• Life begins in the south.
  • Nourishment of every kind comes from this direction.
  • Home to the animal people.

– See more at: http://aktalakota.stjo.org/site/News2?page=NewsArticle&id=8592#sthash.52c8wIi8.dpuf

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Don’t Live in Fear

The one thing I have really learned these past years as a single person and continue now to learn as a married lady (never in my wildest dreams did I suspect that I’d be married again) is that one must never live in “fear” in life.  When I say that I don’t mean that a person should go out on a limb and intentionally put herself in danger or be blind to another’s motives. One should always be cognizant of the issues of life with the forces of negativity on this planet. However, if one’s calling is to work with impoverished inner-city children in a dangerous neighborhood, then one should follow her calling.  If one has the impulse to go to Europe and has the means, then one should go. The traveling and the exploration of this world are not to be feared but embraced.  Does that mean bad things don’t happen to people? No, that is not what I am stating. I am proclaiming that if the human race is to evolve, love, not fear, must be the driving force in life. To stay at home and not take chances is the worst one could do in any circumstances. The real growth comes with facing the unknown and allowing oneself to conquer the initial anxiety and move toward the calling, the emotion of love and compassion and sharing those with others.

So, my advice to students or young people I have met and will continue to meet in life is to go explore one’s calling, one’s passions, one’s desires in this world. When a person knows himself well enough to do these things, then the entire human race moves forward with that person’s growth.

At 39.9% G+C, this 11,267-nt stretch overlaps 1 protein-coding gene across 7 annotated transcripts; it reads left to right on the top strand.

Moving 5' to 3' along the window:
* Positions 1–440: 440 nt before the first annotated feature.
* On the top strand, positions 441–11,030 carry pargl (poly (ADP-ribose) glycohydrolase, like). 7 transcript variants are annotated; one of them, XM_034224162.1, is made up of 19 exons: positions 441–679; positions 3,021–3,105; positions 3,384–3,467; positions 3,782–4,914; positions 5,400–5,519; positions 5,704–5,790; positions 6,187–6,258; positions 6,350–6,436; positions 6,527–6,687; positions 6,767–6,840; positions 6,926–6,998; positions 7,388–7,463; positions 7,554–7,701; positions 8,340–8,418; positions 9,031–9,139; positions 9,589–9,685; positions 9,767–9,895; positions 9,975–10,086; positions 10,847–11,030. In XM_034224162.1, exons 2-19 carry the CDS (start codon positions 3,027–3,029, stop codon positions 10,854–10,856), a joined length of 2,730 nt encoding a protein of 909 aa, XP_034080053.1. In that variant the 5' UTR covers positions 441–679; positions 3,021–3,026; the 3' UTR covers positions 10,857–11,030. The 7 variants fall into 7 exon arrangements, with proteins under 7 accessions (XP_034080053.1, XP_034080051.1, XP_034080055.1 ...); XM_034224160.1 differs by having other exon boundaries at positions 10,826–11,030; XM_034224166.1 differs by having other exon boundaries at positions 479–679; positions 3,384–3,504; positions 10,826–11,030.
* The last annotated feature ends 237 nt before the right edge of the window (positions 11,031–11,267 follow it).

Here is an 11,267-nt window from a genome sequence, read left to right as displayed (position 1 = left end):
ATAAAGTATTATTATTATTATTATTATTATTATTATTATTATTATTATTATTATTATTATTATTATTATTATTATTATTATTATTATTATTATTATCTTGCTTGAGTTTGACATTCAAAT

Aside from the Zombies

I see things as I wish to percieve them, and often as not, the vision is one of illusory and confused temperment, at best. Doctor W tried for a long time to get me back in the groove of the beautiful warm seductive comfort of therapy. The problem with that beautiful comfort is that at some point, the mental weather warms, and the down filled comforter of therapy becomes too much of a burden of heat, a sweat that is not purifying or purging like my big tall Shaman Matt’s sweat lodge in Cutbank, Montana, but a sweat a that drips into those places I do not ever wish to visit for any reason, at all. My golden eagle can soar without the necessity of cover, or over the top comfort.

Sure, the memories are buried in my mind. The therapy presents that with little doubt. That is, in my mind, where they belong, buried. I don’t need a zombie apolcolypse to realize that these memories would at best be flesh eating, destructive monsters. I spent the good years of my childhood erecting the castle and the multiple versions of my princess self to defend against the zombie invasion, my  personal egocentric dragon breathing fire at the flesh eaters as they attempted to scale the wall of my pink castle. That castle can stay, can stand, can solidify into the present moment of now. The comfort and the heat of therapy’s down filled fluff can be packed away in the cedar chest at the end of my mother’s bed.

Thank you, Dr. W, but no thank  you.